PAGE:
I‘m very new to Fedora and it’s been nearly a decade that I truly used Linux (Ununtu) before. I think there is a topic that I never really thought about and thus never understood: How keeping everything up to date on your machine really works. Searching for the topic didn’t yield a good result, I might not know the fitting keywords yet.
I just installed Fedora and was really pleased with the GUI Gnome Software Manager (does it has a name?).
I like that theoretically I can update all the software on my machine from one place, in this case this package manager, right? (Unlike on Windows where I‘d have to check every software individually for updates.)
But a few minutes later I already had to install things (Codemium and Thinkpad Fan Control) via cli as they were not available through the Gnome Software manager.
One software I could install via flatpack, the other via dnf.
Now I‘m asking myself: How am I supposed to keep track of the various apps I install and the various ways I use to do so, when I want to keep my system up to date?
What’s the best practice here? Is there a way to check via package manager or cli for all the updates, regardless of the way I installed the apps?
Or should I choose between Gnome Software, Flatpack, Snap, cli and stick to one of them?
As far as I know you can install , update & remove packages from Gnome Software itself that includes
rpm(native apps) , flatpak, rpm fusion(additional repository) and if you can’t see the updates of certain software in Gnome Software that you installed then you can use dnf to keep track of all the software that you have installed. Its all upto you whatever you like but for any reason if the Gnome software doesn’t work then I suggest you to stick with dnf and flatpak cli if you are comfortable with terminal. Just so you know Gnome Software can update flatpaks while in terminal dnf will only update rpm and you can use flatpak cli to update them. As for snaps, since I don’t use them I don’t know much about them but I think you have to use snap store which looks like Gnome software but UI is old and snap has its own cli like flatpaks.
There’s a bit of an overlap between different tools, but they’re all targeted to different users.
Gnome software is an installer for all GUI tools, this includes flatpaks, traditional rpms, snap etc. It’s just a frontend. For the traditional rpms, it uses “packagekit” under the hood (try
pkcon in your terminal), which is built on top of
dnf but is meant to also work on top of
apt etc. This means that Gnome software can also function on non dnf/rpm systems via packagekit. For flatpaks/snaps, it uses the flatpak/snap libraries/tools which you can also access from the terminal.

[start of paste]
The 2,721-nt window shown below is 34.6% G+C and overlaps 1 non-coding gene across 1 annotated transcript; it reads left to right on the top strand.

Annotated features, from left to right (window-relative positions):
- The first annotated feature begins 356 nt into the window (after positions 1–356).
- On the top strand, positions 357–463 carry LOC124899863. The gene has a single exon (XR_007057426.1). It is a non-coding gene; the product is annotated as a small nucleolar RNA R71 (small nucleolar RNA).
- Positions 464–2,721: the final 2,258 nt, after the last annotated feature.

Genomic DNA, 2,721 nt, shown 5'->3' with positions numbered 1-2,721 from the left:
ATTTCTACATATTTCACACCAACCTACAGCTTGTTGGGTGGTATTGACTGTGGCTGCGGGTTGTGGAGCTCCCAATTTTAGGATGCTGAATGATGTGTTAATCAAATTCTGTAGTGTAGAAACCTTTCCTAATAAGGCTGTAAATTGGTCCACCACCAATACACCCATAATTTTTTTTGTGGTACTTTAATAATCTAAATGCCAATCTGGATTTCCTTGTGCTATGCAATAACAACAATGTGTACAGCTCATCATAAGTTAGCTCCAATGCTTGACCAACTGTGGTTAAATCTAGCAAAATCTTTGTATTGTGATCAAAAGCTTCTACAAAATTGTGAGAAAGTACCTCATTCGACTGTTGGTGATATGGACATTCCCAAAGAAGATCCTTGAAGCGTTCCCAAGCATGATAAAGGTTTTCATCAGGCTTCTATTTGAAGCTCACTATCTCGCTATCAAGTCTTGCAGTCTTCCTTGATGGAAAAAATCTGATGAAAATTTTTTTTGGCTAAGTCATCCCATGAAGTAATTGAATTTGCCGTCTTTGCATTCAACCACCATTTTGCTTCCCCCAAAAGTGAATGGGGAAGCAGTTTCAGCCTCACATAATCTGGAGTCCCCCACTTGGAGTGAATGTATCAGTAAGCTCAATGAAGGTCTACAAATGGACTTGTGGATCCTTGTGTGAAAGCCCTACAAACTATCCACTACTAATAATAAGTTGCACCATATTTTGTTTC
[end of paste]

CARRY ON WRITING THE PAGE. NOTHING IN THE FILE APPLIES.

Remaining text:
As you found out, Gnome software does not list all rpm based packages because not all of them are GUI tools. So, for anything that’s not GUI, one must use either dnf (or pkcon too).
Irrespective of what you use, you should be able to use
dnf for all your rpm related tasks and checking updates and so on;
flatpak for all your flatpaks, and
snap (or whatever the cli is) for them.
So, if you tend to use GUI tools, Gnome software should be quite sufficient. If you also work on the terminal with non GUI tools, you’ll need to use dnf.
Note however that
packagekit (and so Gnome software) do not share the same metadata, so sometimes they do get out of sync depending on which was most recently updated. This leads to confusing issues where
dnf does not report updates but gnome-software does. There are number of posts about that on the forum.
Thank you very much for your thorough answers!
So there’s quite some Venn-Diagram-overlap going on with the different ways to install & update. I think from here on I will understand the different approaches and reasons why I can access app X via Gnome Software but not app Y a lot better. And why there are so many different ways to get new software.
Did I understand it correctly that to make sure I have everything up to date I‘ll need to run the update commands of
flatpak every once in a while to make sure I covered all bases?
(If I continue to install apps via flatpak, but I should probably check with
pkcon and such first, whether I can find the software there, to keep it simple and use the Gnome software as often as possible.
Same for running the
snap updates if I should end up using Snaps after all.)
Gnome-software will take care of all updates, even if it’s a “package” that’s not listed in gnome-software. So if you use gnome-software to update your system, that should be sufficient.